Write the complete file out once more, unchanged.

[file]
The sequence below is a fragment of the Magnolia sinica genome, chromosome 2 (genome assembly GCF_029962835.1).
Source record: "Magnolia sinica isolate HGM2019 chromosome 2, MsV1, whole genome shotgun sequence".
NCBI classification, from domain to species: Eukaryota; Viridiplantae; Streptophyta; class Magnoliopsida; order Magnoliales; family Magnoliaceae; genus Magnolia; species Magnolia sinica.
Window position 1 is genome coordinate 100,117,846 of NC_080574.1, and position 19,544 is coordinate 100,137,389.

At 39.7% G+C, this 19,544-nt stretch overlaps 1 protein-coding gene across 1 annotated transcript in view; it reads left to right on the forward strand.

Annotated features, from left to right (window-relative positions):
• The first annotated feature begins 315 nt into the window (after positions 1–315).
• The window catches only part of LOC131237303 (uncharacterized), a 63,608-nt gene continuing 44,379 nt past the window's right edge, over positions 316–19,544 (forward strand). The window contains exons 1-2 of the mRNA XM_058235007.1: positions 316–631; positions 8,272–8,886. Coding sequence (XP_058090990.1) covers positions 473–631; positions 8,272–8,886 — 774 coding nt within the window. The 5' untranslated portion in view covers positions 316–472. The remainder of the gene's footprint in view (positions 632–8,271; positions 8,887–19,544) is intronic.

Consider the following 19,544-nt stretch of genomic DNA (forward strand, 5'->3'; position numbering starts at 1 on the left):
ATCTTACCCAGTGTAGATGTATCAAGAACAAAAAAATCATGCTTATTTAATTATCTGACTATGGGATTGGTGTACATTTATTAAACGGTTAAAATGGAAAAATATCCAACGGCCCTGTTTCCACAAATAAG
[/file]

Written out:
The sequence below is a fragment of the Magnolia sinica genome, chromosome 2 (genome assembly GCF_029962835.1).
Source record: "Magnolia sinica isolate HGM2019 chromosome 2, MsV1, whole genome shotgun sequence".
NCBI classification, from domain to species: Eukaryota; Viridiplantae; Streptophyta; class Magnoliopsida; order Magnoliales; family Magnoliaceae; genus Magnolia; species Magnolia sinica.
Window position 1 is genome coordinate 100,117,846 of NC_080574.1, and position 19,544 is coordinate 100,137,389.

At 39.7% G+C, this 19,544-nt stretch overlaps 1 protein-coding gene across 1 annotated transcript in view; it reads left to right on the forward strand.

Annotated features, from left to right (window-relative positions):
• The first annotated feature begins 315 nt into the window (after positions 1–315).
• The window catches only part of LOC131237303 (uncharacterized), a 63,608-nt gene continuing 44,379 nt past the window's right edge, over positions 316–19,544 (forward strand). The window contains exons 1-2 of the mRNA XM_058235007.1: positions 316–631; positions 8,272–8,886. Coding sequence (XP_058090990.1) covers positions 473–631; positions 8,272–8,886 — 774 coding nt within the window. The 5' untranslated portion in view covers positions 316–472. The remainder of the gene's footprint in view (positions 632–8,271; positions 8,887–19,544) is intronic.

Consider the following 19,544-nt stretch of genomic DNA (forward strand, 5'->3'; position numbering starts at 1 on the left):
ATCTTACCCAGTGTAGATGTATCAAGAACAAAAAAATCATGCTTATTTAATTATCTGACTATGGGATTGGTGTACATTTATTAAACGGTTAAAATGGAAAAATATCCAACGGCCCTGTTTCCACAAATAAG